Graduation Date

Summer 2019

Document Type

Thesis

Program

Master of Science degree with a major in Natural Resources, option Fisheries

Committee Chair Name

Mark Henderson

Committee Chair Affiliation

HSU Faculty or Staff

Second Committee Member Name

Darren Ward

Second Committee Member Affiliation

HSU Faculty or Staff

Third Committee Member Name

Nicholas Som

Third Committee Member Affiliation

HSU Faculty or Staff

Subject Categories

Fisheries

Abstract

Estuaries are commonly touted as nurseries for out-migrating salmonids, providing higher prey availability than streams, a physiological transition zone, and refugee from marine predators. Yet the diversity of estuaries makes it difficult to generalize the effect they have on salmonid recruitment. In bar-built estuaries, sandbars form at the mouth of rivers during periods of low flow, closing access to the ocean and disrupting outmigration. In this thesis, I evaluated how residency in a bar-built estuary affects the growth, survival, and ultimately recruitment of Chinook salmon (Oncorhynchus tshawytscha) in Redwood Creek, California. I conducted a mark-recapture experiment on out-migrating juveniles during the summer of 2018 to determine estuary abundance, growth, and survival. I used scales and sagittal otoliths collected from spawning adult carcasses to quantify the contribution of different juvenile life histories to the adult population. I then integrated these data and monitoring data collected from spawning ground surveys, rotary screw traps, and estuary seines to create a stage-structured matrix model.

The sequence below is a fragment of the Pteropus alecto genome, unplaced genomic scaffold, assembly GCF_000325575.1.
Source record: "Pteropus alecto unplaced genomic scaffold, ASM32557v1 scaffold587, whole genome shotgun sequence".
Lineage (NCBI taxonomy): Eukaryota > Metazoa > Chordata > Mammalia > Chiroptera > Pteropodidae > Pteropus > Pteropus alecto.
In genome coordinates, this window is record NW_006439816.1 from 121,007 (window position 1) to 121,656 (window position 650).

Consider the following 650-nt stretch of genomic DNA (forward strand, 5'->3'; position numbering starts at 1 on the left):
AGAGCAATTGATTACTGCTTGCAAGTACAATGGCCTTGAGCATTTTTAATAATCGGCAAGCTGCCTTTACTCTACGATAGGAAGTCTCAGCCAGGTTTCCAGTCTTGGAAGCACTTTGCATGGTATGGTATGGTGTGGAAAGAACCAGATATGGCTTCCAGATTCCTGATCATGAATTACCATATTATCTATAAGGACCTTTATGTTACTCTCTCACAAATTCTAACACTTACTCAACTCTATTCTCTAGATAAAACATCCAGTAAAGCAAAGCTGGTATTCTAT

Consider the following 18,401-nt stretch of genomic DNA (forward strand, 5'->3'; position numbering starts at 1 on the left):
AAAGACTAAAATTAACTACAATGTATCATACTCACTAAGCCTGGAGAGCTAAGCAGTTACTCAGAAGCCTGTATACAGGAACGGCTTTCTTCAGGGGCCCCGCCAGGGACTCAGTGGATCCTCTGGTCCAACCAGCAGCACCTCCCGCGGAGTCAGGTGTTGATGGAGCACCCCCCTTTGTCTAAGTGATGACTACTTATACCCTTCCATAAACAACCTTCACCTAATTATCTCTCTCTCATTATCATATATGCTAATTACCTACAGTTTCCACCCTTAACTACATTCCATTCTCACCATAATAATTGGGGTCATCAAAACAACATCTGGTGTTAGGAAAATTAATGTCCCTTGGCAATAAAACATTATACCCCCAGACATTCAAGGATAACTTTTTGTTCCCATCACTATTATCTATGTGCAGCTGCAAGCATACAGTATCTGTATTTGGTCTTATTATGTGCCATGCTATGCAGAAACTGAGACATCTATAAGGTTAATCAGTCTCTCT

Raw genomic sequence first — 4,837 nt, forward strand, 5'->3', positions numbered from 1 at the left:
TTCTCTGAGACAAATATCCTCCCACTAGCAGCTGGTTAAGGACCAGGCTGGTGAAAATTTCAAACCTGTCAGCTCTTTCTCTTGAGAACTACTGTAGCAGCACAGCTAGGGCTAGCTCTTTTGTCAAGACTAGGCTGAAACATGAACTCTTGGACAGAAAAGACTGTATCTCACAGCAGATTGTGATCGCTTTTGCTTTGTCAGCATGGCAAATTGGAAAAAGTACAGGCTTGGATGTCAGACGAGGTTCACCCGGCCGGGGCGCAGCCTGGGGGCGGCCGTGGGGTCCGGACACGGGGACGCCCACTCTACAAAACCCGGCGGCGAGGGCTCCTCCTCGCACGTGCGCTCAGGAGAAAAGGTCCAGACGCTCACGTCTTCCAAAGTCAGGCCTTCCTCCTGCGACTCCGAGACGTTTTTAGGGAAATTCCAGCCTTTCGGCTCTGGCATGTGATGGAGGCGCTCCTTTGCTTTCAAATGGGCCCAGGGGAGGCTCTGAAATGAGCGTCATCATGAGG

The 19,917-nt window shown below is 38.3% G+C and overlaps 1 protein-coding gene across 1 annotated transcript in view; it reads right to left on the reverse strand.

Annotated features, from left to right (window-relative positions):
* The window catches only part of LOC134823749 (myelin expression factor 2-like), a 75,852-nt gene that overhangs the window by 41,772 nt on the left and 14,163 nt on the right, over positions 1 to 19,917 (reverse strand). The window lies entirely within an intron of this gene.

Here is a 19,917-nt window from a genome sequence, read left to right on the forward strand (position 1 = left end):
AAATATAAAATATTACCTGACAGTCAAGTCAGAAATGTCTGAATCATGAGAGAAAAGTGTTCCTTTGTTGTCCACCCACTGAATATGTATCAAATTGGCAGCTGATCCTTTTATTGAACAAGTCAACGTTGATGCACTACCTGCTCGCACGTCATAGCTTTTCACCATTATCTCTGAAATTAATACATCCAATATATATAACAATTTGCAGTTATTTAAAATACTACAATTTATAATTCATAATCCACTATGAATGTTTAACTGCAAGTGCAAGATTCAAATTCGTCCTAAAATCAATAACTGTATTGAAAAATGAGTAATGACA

Juveniles that remained in the estuary after the mouth closed were larger at ocean entry than ocean rearing juveniles that entered the ocean earlier in the spring. However, estuary-rearing juveniles grew less and ultimately were smaller than ocean rearing juveniles were prior to winter. Despite having a larger ocean entry size, estuary rearing juveniles had lower survival from river outmigration to adult return than ocean rearing juveniles and contributed disproportionately less to the spawning population. Lack of marine influence and low river flow are common attributes of bar-built estuaries that may lower food availability and deteriorate conditions in these estuaries. Levees constructed in lower Redwood Creek prevent flooding and establishment of marsh and floodplain habitat, potentially majorly limiting the productivity of the estuary and salmonid growth. Restoration efforts designed to address limitations to growth in the estuary such as low food availability and high temperatures are needed to increase the ocean survival and ultimately contribution of estuary juveniles to the population.

Citation Style

Transactions of the American Fisheries Society

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